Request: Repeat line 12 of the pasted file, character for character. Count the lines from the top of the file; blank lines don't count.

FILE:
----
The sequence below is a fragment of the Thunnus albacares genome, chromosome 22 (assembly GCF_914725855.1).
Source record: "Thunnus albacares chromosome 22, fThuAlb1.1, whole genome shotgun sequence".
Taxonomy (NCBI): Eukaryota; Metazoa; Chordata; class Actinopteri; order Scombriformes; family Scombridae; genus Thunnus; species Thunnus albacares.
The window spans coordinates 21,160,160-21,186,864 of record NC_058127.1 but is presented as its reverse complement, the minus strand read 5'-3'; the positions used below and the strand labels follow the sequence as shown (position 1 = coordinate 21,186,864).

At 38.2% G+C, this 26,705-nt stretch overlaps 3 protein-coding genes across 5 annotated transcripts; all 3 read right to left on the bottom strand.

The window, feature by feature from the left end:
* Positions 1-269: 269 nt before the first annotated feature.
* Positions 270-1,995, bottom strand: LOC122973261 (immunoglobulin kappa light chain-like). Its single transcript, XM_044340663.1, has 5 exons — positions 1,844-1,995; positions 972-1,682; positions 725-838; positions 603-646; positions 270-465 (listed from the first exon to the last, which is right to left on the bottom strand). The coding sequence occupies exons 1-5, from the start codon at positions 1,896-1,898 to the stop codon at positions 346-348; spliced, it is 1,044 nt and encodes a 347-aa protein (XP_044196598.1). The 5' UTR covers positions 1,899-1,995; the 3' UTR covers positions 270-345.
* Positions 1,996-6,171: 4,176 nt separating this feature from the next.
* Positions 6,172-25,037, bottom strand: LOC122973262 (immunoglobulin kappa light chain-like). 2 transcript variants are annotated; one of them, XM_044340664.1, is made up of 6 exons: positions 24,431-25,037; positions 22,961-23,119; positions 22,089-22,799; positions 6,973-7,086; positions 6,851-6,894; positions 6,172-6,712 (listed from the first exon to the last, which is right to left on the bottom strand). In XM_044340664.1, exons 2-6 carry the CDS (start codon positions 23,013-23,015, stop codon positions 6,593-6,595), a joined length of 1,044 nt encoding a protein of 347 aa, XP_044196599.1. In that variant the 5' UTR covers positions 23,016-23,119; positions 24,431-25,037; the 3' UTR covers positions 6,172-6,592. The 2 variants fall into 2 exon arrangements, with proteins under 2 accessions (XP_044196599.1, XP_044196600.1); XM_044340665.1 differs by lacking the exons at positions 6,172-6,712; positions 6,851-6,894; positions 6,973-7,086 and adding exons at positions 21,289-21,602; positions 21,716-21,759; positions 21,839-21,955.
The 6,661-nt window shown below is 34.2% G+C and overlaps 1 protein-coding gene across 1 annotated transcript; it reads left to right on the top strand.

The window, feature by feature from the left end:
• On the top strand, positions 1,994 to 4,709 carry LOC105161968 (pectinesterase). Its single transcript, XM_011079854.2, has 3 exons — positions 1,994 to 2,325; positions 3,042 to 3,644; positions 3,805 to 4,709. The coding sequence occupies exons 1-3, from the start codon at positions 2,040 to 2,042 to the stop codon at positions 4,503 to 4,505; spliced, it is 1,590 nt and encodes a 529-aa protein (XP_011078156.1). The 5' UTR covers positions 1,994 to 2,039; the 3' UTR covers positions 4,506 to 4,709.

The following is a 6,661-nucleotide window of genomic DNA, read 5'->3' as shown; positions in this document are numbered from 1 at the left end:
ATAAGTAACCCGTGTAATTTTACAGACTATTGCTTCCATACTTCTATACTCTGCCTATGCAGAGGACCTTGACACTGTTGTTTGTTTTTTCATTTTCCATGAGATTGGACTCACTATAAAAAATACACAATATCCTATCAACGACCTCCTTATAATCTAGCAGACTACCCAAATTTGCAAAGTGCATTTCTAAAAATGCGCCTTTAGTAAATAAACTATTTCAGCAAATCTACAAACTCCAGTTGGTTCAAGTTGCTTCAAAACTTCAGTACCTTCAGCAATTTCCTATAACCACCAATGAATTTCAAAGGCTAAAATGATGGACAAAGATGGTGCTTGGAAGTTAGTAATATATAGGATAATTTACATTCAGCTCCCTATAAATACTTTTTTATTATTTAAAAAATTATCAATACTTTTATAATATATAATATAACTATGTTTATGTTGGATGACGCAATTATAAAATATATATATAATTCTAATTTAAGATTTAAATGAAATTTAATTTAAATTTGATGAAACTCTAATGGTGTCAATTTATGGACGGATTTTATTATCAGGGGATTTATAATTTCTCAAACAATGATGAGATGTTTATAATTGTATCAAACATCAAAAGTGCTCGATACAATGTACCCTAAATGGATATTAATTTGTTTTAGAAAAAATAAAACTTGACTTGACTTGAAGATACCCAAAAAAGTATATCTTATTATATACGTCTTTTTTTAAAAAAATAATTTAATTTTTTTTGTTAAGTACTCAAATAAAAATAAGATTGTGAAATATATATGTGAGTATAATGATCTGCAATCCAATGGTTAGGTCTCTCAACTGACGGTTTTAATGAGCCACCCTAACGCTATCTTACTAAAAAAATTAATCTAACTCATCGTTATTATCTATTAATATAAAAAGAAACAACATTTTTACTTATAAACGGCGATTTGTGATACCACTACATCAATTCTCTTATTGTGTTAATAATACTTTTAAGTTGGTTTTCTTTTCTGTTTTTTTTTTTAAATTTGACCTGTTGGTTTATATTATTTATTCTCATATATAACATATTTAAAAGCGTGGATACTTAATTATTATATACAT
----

The window, feature by feature from the left end: